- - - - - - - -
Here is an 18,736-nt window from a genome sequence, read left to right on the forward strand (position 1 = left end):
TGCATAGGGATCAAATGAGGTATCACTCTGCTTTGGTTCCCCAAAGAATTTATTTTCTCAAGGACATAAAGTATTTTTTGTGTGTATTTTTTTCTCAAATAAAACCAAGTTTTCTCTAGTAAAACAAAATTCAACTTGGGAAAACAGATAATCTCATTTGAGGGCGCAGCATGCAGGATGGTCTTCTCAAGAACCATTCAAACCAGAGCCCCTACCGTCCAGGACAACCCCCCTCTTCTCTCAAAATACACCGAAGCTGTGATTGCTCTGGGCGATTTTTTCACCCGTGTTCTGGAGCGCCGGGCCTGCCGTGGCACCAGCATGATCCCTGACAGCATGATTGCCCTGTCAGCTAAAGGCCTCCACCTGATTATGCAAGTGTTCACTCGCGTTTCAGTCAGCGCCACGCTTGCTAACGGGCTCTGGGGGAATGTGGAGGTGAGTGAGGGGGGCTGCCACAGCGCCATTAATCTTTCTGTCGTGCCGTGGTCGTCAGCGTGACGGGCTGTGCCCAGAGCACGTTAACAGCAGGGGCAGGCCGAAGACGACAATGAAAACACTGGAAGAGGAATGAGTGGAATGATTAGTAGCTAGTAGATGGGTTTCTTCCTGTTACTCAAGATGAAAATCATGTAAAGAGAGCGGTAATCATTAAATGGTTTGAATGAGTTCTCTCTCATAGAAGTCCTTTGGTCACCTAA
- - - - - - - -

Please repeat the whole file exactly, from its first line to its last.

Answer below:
Here is an 18,736-nt window from a genome sequence, read left to right on the forward strand (position 1 = left end):
TGCATAGGGATCAAATGAGGTATCACTCTGCTTTGGTTCCCCAAAGAATTTATTTTCTCAAGGACATAAAGTATTTTTTGTGTGTATTTTTTTCTCAAATAAAACCAAGTTTTCTCTAGTAAAACAAAATTCAACTTGGGAAAACAGATAATCTCATTTGAGGGCGCAGCATGCAGGATGGTCTTCTCAAGAACCATTCAAACCAGAGCCCCTACCGTCCAGGACAACCCCCCTCTTCTCTCAAAATACACCGAAGCTGTGATTGCTCTGGGCGATTTTTTCACCCGTGTTCTGGAGCGCCGGGCCTGCCGTGGCACCAGCATGATCCCTGACAGCATGATTGCCCTGTCAGCTAAAGGCCTCCACCTGATTATGCAAGTGTTCACTCGCGTTTCAGTCAGCGCCACGCTTGCTAACGGGCTCTGGGGGAATGTGGAGGTGAGTGAGGGGGGCTGCCACAGCGCCATTAATCTTTCTGTCGTGCCGTGGTCGTCAGCGTGACGGGCTGTGCCCAGAGCACGTTAACAGCAGGGGCAGGCCGAAGACGACAATGAAAACACTGGAAGAGGAATGAGTGGAATGATTAGTAGCTAGTAGATGGGTTTCTTCCTGTTACTCAAGATGAAAATCATGTAAAGAGAGCGGTAATCATTAAATGGTTTGAATGAGTTCTCTCTCATAGAAGTCCTTTGGTCACCTAA